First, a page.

A well written and presented book. As an aid in presenting concepts the authors use a 'design space approach' which is a diagrammatic method of presenting significant design aspects and choice of particular architectures.
The previous two reviewss ( Paradigms for Fast Parallel Approximability and Parallel Algorithms for Regular Architectures ) are on books on very specialised areas of parallel computation. This text is much more general looking at recent advances in computer architecture which are used in today's commercial computer systems, e.g. CISC architectures implemented using RISC cores, dynamic branch prediction, precoding, etc.
The first section is fundamentals starting from the von Neumann machine and going on to parallel processing reviewing functional parallelism (parallelism in the logic of the solution) and data parallelism (structures which allow parallel operations on elements such as vector and matrices) and introducing basic parallel techniques such as pipelining and replication. Further sections look at ILP (Instruction-Level Parallel) processors (pipelined, superscaler, etc.), Instruction-level Data-Parallel processors (SIMD architecture, vectorization, etc.) and MIMD architectures (e.g. looking at implementations and problems of distributed and shared memory architectures). To support the theoretical aspects case studies are presented on machines including the Power PC, PentiumPro, IBM RS/6000, Cray C90, Convex C4/XA, T9000 Transputer and Cray T3D.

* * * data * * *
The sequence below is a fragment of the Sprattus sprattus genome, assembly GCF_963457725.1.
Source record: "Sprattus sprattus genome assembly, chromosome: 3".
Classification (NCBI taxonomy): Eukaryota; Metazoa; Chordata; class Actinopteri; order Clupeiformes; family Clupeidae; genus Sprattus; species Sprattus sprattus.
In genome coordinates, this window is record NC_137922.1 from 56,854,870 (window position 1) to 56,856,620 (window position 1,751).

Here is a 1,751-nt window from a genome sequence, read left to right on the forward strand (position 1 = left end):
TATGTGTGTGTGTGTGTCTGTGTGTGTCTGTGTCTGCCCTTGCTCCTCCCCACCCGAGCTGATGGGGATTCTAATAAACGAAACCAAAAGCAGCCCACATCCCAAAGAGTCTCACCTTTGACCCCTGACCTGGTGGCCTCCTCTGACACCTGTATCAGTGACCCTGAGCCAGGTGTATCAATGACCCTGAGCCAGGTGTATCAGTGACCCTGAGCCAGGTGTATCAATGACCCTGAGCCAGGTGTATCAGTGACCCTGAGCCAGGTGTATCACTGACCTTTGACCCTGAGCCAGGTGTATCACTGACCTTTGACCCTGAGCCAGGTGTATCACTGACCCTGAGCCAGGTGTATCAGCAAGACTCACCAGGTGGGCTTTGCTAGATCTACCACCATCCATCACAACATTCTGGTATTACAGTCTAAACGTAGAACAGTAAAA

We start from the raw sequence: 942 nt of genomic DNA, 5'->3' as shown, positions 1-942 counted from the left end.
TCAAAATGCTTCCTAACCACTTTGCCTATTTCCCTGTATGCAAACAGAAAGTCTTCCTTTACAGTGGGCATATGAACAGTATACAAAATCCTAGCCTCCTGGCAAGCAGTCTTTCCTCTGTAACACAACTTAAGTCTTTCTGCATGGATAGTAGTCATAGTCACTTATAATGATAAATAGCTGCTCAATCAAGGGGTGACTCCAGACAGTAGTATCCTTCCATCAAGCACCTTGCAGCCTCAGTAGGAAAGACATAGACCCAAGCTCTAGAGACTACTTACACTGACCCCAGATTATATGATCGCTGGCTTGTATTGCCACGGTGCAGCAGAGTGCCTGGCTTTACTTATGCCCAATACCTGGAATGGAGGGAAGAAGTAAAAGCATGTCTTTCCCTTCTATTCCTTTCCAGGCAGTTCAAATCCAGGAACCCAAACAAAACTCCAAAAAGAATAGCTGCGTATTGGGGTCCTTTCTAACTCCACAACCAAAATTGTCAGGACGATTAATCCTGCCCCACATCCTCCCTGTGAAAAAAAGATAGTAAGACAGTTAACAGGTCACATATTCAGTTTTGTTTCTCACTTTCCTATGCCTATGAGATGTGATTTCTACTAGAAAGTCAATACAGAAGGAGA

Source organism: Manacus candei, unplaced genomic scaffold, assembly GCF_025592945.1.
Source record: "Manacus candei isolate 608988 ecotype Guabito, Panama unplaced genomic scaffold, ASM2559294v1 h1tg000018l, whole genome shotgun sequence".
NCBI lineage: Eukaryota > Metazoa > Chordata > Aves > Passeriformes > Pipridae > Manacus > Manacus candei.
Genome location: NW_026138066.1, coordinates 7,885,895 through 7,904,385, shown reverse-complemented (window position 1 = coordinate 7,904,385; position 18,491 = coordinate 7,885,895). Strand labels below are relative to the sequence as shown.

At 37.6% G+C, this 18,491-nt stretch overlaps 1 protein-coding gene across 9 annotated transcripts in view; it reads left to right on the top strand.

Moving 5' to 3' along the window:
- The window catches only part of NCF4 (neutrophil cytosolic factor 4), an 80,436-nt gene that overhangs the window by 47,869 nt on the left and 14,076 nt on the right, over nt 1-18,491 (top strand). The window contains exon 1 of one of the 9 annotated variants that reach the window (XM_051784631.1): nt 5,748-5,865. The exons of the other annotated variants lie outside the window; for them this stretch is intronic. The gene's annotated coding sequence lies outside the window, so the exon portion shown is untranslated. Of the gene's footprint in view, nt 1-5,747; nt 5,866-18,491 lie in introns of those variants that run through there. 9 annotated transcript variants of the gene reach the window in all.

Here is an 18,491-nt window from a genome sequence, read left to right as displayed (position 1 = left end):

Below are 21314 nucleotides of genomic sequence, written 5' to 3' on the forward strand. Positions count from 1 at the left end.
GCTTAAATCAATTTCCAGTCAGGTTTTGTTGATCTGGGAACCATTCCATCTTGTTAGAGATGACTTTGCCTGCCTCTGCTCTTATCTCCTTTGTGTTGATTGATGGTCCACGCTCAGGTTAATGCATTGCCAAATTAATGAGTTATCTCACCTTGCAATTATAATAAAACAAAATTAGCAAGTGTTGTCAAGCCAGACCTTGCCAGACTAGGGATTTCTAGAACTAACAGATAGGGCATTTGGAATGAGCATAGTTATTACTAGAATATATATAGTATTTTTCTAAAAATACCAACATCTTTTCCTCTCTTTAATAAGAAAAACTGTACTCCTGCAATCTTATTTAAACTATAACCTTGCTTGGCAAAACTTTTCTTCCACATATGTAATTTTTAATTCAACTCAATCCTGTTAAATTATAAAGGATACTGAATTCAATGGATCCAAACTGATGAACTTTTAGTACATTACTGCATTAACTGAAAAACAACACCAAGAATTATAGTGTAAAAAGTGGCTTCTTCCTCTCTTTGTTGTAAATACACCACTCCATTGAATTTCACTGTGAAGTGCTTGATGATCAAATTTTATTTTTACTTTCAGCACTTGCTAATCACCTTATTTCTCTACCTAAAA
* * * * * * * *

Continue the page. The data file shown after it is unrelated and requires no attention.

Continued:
A well written and presented book. As an aid in presenting concepts the authors use a 'design space approach' which is a diagrammatic method of presenting significant design aspects and choice of particular architectures, e.g. one has a diagram presenting the tasks to be carried out to achieve pipeline instruction processing and then diagrams showing alternative methods of implementation (e.g. single, double and multiple pipelines) in more and more detail. A useful review for research students (and others) starting work in the area of parallel computation and as a text to support a module on advanced computer architectures.